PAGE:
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Antidiarrhea Medications

Diarrhea is something that everyone has experienced before. Not only is it uncomfortable, but it can create an awkward situation when it occurs at the wrong time. In the case of severe diarrhea, extra care needs to be taken as well.

Currently, there are 2 types of over-the-counter (OTC) medications available in Canada:

Loperamide (Imodium®)

Loperamide slows down the peristalsis of the intestines, allowing more time for water absorption from the stool in the intestines. It can also reduce the efficiency of the muscle reflex response in the intestines, creating a rapid response to the drug. Although Loperamide belongs to the opioid drug family, little amounts of the drug are able to reach systemic circulation, therefore, it will have no side effects that exist in other opioids. Taking it according to the labelled instructions will not lead to opioid dependence.

Bismuth Salicylate (Pepto Bismol®, Kaopectate®)

Bismuth Salicylate is derived from salicylic acid (also known as Aspirin) through a chemical process. In addition to slight anti-inflammatory effects, it also has anti-diarrheal effects due to the promotion of water and electrolyte absorption in the intestine that slow down peristalsis strength. Bismuth Salicylate is also known to have antiemetic, slight antimicrobial, and antacid properties. It is recommended for travel as it can help with traveler's diarrhea caused by consumption of unsanitary food. After administration, the tongue and stool can turn black, however, it is a normal occurrence related to the drug. As Bismuth Salicylate is a derivative of salicylic acid/aspirin, individuals allergic to aspirin, pregnant women, and breast-feeding mothers should seek professional advice before taking this drug.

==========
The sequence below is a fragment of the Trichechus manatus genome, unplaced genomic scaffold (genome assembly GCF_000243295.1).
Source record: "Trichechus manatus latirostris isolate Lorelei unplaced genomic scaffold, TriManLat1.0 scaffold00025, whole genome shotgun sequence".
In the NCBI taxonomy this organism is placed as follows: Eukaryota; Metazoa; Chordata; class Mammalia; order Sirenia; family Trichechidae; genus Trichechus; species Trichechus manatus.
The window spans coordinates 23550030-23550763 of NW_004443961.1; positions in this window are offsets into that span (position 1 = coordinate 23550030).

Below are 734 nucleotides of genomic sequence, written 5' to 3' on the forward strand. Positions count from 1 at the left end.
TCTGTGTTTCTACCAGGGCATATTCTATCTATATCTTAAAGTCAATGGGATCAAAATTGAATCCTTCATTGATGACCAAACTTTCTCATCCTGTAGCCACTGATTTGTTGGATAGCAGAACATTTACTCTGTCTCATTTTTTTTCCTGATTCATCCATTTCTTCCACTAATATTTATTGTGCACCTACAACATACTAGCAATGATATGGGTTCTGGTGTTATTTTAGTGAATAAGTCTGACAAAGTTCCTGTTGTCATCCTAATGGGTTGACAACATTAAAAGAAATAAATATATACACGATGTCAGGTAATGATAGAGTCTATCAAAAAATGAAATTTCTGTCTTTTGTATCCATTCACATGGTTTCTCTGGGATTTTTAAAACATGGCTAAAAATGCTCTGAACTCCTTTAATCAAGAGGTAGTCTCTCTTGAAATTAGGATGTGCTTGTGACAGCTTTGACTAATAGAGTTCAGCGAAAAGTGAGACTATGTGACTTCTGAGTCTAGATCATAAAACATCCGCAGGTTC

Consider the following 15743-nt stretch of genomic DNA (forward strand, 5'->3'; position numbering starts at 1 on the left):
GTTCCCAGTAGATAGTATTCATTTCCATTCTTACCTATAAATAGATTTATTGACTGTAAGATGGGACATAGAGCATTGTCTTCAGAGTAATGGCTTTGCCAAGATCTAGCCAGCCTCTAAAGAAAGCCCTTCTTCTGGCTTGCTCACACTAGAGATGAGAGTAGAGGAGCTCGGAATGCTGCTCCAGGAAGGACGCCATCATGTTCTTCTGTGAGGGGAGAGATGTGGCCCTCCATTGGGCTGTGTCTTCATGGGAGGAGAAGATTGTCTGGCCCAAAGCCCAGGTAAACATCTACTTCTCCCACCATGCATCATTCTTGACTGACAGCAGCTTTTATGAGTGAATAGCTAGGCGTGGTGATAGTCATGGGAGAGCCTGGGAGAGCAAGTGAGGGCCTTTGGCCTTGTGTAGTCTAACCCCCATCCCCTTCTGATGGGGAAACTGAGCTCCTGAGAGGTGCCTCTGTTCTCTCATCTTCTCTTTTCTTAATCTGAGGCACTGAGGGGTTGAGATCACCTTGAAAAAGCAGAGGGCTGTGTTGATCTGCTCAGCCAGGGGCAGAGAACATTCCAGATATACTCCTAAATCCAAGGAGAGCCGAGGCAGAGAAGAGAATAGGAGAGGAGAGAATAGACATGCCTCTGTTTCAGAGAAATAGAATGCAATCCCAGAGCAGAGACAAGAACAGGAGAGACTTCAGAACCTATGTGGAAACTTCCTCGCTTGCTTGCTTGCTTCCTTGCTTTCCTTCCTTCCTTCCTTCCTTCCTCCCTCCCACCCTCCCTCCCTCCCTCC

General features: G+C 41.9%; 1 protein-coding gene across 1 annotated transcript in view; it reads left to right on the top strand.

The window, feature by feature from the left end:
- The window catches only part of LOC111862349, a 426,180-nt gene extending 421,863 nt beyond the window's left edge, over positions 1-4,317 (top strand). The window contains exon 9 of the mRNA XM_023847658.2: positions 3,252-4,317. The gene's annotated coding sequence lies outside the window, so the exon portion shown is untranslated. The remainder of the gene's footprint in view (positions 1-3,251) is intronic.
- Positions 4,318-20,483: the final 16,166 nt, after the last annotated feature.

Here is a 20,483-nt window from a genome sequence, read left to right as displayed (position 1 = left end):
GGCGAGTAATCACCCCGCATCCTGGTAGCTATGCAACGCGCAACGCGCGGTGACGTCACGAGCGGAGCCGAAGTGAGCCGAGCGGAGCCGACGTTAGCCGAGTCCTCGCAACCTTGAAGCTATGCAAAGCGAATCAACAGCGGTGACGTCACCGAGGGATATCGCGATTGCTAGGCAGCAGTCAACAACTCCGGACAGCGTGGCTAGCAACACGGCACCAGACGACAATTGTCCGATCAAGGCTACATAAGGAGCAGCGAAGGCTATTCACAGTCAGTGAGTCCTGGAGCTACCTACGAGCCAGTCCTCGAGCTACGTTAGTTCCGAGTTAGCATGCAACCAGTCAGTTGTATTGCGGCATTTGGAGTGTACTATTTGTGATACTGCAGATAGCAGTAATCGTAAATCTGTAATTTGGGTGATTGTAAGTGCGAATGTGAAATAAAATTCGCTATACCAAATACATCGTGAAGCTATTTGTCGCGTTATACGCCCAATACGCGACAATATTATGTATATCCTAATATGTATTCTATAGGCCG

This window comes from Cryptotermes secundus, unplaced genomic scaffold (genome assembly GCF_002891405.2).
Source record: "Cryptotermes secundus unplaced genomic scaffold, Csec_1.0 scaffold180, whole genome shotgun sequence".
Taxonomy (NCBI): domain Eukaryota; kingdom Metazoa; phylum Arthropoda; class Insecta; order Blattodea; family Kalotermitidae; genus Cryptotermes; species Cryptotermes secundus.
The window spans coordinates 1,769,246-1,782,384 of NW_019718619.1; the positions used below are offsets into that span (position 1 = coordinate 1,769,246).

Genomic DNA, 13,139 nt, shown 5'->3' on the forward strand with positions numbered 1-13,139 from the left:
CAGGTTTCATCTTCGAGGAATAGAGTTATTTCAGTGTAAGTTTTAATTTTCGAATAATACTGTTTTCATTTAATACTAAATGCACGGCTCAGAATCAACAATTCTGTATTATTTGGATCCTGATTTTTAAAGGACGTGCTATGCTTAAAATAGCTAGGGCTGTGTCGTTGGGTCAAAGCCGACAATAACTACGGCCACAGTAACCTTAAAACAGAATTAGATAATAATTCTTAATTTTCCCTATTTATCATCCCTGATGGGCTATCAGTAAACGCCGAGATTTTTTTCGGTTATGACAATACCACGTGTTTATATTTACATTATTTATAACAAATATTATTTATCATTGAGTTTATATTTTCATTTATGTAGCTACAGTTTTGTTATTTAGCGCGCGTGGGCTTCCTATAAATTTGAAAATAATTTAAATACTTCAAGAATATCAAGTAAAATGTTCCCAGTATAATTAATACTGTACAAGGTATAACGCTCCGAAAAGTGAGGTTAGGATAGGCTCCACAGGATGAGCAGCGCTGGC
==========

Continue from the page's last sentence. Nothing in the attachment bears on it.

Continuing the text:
Like all diseases, if the cause of the disease is found, then the right treatment for you can be better determined. Most causes of diarrhea are usually not difficult to determine.

Based on the following symptoms, the recommended choice of treatment is listed below:

Only diarrhea (no vomiting or fever):

In this situation, it is possible that the consumption of food that one has trouble digesting occurred, such as people with lactose intolerance consuming dairy products. Consumption of too much oil can also lead to such symptoms. Immediate administration of Loperamide would be the recommended treatment method in this case. Adults can take 2 tablets initially, with additional doses later if needed at a maximum of 8 tablets per day.

Diarrhea with Vomiting (no fever):

It is possible that bacteria or viruses have entered your gastrointestinal system through ingestion, such as consumption of unsanitary food or handling food with unclean hands. If the vomiting and diarrhea are mild, it is not recommended to start anti-diarrheal medications yet as diarrhea can expel the bacteria/viruses in the gastrointestinal system as soon as possible (antiemetic medicine can be taken as soon as possible however). When the diarrhea has an appearance close to clear water, you can then take anti-diarrheal medication to stop the diarrhea. In this situation, Bismuth Salicylate is the recommended treatment option as it has a slight bactericidal effect and also protects the inner wall of the stomach, reducing the chance of bacteria/viruses being absorbed into the body. Children 3+ to adults can take appropriate doses according to their age every half to one hour, up to 8 doses daily. Additionally, consumption of electrolyte-containing beverages (Gatorade..

etc) is recommended as well to avoid dehydration and electrolyte loss caused by vomiting or diarrhea.

Diarrhea with Vomiting and Fever:

In this situation, it is possible that bacteria or viruses have reached other body systems from the gastrointestinal system. It is recommended for you to seek medical attention as soon as possible, and consult the doctor to diagnose whether antibiotics should be taken.

Diarrhea and/or Severe bowel pain and/or alkaline discharge and/or bloody or black stool:

Seek medical attention as soon as possible for diagnosis of possible intestinal ulcers, Irritable Bowel Syndrome or other unknown causes



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